Q: How do you make sure people are getting what you're sharing with them...and not just nodding their heads?

Ah...I see.

But do they really? Sometimes it's hard to know if you're really getting through to people. But anyone can learn to read the signals of comprehension in order to better communicate their message.

With a referral source, client or coworker, you know you're likely communicating effectively when you see a few positive body language signals, like the ones below:

  • Repeating back to you a version of what you've been saying.
  • Focused gaze on you or off to the side, as if they're thinking. 
  • Taking notes.
  • Getting closer or leaning into your space. 
  • Mirroring movements. 
  • Feet crossed at the ankles while sitting. 
Some signals that might indicate distrust, disinterest, or impatience are:
  • Looking away at other things, shifting eyes.
  • Shifting feet, tapping feet.
  • Crossed arms.
  • Hands on hips.
  • Looking down. (Though in some people this can be thoughtfulness.)
  • Squinting eyes with lowered eyebrows. 

Of course, you want to have more of the former than the latter. So if you are experiencing some negative signals from another person, you might be able to turn it around with one of these tricks:
  • Asking about comprehension. "You know, I'm feeling like I might be being confusing. Am I making sense?"
  • Asking for their opinion. "What do you think about what I've been saying?"
  • Keeping it short. Leaving out extra topics and going over what has already been discussed once again.
  • Trying an analogy or metaphor. "I like to think about it as a ship in a storm..."
  • Trying a visual aid. Prepare one or two that you can keep on you or bring to meetings! 

As you try some of these strategies, watch for the other person to suddenly snap back into the present. That will tell you what to continue speaking about, and what to abandon.

That's enough questions for today, but I'm always here! If you could have any question about counseling answered, what would it be? Did the answers today help you resolve anything you were struggling with?

Thursday, February 13, 2014

Who are you? Part three.

If you've been following along in this series so far, you know that many counselors, especially new counselors, struggle with SELF-CONFIDENCE. You've also found out that the secret to developing new counselor confidence is marketing. Not advertising, though that can go with it, but marketing. That's because marketing forces you to:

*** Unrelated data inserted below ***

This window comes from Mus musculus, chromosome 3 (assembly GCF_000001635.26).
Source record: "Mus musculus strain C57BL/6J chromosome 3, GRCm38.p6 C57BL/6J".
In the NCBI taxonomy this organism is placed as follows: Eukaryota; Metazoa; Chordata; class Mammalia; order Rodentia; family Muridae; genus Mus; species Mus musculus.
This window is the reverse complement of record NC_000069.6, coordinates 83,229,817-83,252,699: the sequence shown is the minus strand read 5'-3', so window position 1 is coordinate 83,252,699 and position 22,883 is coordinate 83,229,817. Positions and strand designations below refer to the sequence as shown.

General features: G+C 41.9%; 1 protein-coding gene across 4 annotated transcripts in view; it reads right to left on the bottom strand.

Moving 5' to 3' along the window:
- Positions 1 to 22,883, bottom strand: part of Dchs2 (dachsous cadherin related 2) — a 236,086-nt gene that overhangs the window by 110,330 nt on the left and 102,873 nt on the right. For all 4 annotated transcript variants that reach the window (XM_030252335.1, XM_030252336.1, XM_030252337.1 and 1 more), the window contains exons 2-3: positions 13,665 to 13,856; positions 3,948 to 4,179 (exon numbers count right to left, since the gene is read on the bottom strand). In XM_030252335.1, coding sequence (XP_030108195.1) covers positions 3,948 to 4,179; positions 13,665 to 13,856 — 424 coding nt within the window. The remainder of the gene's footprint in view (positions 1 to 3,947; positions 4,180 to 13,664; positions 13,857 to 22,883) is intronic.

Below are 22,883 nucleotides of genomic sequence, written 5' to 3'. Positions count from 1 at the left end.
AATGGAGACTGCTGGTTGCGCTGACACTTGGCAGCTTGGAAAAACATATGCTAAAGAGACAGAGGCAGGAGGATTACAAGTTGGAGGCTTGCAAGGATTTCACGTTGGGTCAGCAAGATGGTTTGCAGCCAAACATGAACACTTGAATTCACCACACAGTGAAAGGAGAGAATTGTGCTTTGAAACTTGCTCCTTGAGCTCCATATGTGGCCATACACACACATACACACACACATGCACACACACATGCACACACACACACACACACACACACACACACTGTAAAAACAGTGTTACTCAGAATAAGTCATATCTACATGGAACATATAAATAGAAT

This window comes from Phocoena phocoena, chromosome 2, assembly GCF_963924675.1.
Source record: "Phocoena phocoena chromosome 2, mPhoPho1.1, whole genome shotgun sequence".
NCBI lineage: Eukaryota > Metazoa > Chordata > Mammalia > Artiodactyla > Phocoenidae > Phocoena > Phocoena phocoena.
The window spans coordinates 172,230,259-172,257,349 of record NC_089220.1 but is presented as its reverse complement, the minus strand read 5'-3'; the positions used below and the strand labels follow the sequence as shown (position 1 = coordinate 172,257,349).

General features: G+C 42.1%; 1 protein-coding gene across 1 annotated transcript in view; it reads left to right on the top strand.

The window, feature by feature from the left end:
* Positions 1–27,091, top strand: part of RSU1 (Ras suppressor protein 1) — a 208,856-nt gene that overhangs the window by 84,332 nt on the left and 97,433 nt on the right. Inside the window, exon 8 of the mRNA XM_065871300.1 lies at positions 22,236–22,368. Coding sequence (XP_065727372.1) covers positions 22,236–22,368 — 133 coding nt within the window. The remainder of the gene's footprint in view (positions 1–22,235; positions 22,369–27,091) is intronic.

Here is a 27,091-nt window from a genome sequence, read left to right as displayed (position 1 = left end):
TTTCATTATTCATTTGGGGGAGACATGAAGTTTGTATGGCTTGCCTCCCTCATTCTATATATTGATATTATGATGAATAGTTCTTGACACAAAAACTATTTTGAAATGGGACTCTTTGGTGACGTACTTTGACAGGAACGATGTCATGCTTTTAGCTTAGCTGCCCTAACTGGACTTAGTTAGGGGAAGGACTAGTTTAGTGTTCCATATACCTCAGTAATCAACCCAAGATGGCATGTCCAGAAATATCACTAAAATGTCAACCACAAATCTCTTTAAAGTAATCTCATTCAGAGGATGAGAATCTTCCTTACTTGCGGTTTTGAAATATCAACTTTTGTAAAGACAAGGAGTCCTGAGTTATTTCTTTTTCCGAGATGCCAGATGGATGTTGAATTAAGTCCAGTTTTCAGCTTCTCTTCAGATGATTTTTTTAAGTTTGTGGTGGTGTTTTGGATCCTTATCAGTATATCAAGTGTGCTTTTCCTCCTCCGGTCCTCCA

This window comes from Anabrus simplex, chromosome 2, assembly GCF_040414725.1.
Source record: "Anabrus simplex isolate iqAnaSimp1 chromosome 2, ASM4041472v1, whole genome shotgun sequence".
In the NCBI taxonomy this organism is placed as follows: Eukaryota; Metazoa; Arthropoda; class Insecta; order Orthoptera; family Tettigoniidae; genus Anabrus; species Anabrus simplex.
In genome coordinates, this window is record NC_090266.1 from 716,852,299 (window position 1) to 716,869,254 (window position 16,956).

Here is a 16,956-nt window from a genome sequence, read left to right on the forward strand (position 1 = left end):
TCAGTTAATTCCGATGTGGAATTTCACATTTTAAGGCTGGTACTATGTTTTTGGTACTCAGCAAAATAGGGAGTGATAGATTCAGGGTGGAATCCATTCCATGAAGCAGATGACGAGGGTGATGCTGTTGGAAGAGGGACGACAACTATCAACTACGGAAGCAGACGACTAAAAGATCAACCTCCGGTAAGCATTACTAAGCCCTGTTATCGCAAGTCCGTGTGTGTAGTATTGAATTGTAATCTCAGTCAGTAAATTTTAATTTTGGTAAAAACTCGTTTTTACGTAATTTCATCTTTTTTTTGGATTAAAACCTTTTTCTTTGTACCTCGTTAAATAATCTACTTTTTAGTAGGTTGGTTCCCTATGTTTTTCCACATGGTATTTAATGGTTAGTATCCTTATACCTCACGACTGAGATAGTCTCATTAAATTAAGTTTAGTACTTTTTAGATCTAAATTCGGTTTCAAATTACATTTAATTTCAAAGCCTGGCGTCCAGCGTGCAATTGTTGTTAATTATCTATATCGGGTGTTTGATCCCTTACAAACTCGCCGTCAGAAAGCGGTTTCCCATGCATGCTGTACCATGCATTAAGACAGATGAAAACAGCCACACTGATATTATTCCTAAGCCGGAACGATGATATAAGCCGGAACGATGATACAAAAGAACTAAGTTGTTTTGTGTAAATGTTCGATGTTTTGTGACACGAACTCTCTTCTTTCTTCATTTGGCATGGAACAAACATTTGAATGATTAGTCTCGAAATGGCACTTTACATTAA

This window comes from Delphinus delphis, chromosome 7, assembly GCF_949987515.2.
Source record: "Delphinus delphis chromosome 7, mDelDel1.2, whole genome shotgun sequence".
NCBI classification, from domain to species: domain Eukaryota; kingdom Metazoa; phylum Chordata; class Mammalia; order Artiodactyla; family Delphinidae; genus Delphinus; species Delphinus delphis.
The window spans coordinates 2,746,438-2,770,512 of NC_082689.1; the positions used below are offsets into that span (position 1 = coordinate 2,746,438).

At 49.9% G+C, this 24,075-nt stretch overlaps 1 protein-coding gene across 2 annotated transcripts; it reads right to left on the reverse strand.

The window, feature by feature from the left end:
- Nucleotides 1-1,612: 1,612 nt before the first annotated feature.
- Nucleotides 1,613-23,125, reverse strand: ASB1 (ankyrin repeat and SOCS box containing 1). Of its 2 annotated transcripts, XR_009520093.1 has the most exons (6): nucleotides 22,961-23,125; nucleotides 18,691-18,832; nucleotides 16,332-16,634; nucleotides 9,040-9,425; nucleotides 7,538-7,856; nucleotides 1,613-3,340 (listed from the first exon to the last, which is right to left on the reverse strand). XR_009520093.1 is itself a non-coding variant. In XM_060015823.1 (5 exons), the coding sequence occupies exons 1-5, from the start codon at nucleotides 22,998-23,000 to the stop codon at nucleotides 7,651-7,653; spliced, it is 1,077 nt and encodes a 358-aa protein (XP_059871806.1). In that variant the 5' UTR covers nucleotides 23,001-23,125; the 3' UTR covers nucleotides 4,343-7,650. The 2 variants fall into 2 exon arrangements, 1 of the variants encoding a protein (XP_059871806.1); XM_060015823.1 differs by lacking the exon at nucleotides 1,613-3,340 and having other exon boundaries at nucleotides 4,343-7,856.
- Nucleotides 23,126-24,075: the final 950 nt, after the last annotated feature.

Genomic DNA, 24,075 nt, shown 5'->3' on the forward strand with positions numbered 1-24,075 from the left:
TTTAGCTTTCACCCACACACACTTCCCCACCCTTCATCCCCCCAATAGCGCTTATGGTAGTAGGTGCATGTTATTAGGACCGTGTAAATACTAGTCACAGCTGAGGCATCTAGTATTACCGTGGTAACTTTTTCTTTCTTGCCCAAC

Identify your specific strengths.

Perfect the art of talking about your strengths.

Regularly share your strengths.

Today, let's talk about what that looks like and how you can make it happen in your life. 

First, identify your specific strengths. Remember in the last post when I shared a list of counseling skills I believed I had? This is your turn to do that. In a Facebook comment, one counselor asked if these were the kinds of characteristics one would put in an "about me" page on your website. Absolutely yes! These are the kinds of things people look for when they come to a counselor. And it leads right into my first suggestion when listing your specific strengths, which is:

  • Think about explaining your talents to someone who hasn't ever heard of a counselor before. This makes you look at your strengths a whole new way, and it helps you to explain your skills in layman's terms.

When listing your skills, it's helpful to plan on taking at least 15 minutes of uninterrupted time, and writing freestyle and editing later. If you get stuck, think about:

  • "What am I proud to offer in counseling that maybe other counselors don't have?" Think in terms of personal experiences, counseling skills (confrontation, listening, reflection) and communication styles. 

The second step of this journey is perfecting the art of talking about your strengths. And there is an art to it! The beginning of developing this artistic strength is identifying the skills, which most of us don't do ahead of time. After you do that, you want to practice sharing why they matter:

  • Practice with a loved one or colleague. Pretend they're asking you, "Why would I send a client to you as opposed to this other counselor or no counselor at all?"

Get used to the idea of unashamedly sharing what you have to offer. You're not saying you're good at everything, you're saying what you are good at. Wouldn't you expect your clients to be as proud of their own talents? So lead by example:

  • Watch out for minimizing body posture and words, like saying "sort of," hunching or shrugging your shoulders, or otherwise non-verbally counteracting your words.